Front Page Hits?
You have most likely noticed that every page of the site displays a number with "front page hits" under it.
This number is exactly what it says: it's the number of visits to the main page of the site - the news page, in other words. The number on the counter does not rise if you view any other page of the site.
But why would I do that? Why don't I put my unique visitor counter up there, or at least count the hits on every page, instead of bizarrely just counting one page?
Well, the main reason is history. When I first got a hit counter, it was before the time I started including the menu and such on every page of the site, and it just didn't occur to me to manually put the hit counter script on every page - I just placed it on the one page that seemed most logical to count on, which was the front page. When I did start to include the menu and everything on every page, I thought it was a bit odd to take a counter that had only been counting pageviews on one page and suddenly start making it count pageviews on all the pages, so I specially decided to keep it only on the front page.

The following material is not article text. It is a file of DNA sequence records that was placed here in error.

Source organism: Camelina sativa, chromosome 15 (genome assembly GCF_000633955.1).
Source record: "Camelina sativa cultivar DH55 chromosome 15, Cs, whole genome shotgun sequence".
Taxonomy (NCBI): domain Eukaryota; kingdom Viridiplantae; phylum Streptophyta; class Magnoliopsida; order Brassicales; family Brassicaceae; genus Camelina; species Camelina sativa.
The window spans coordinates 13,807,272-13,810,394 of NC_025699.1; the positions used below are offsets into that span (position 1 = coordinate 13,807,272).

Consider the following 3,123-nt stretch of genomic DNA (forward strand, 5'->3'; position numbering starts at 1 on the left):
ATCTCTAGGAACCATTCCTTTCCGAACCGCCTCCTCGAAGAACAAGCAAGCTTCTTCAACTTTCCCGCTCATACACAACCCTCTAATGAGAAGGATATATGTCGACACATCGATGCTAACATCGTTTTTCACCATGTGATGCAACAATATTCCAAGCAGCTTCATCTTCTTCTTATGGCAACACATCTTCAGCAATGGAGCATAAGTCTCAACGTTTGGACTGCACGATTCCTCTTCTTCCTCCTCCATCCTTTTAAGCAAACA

Regardless, I don't think front page hits are too unreasonable a thing to count. They're biased in favor of regular visitors who keep checking back and against people who pop in from a search result and leave immediately - in other words, in favor of visitor loyalty. I'm thrilled to measure that alongside more traditional web analytics.
Page last modified August 12 2016 at 22:34 GMT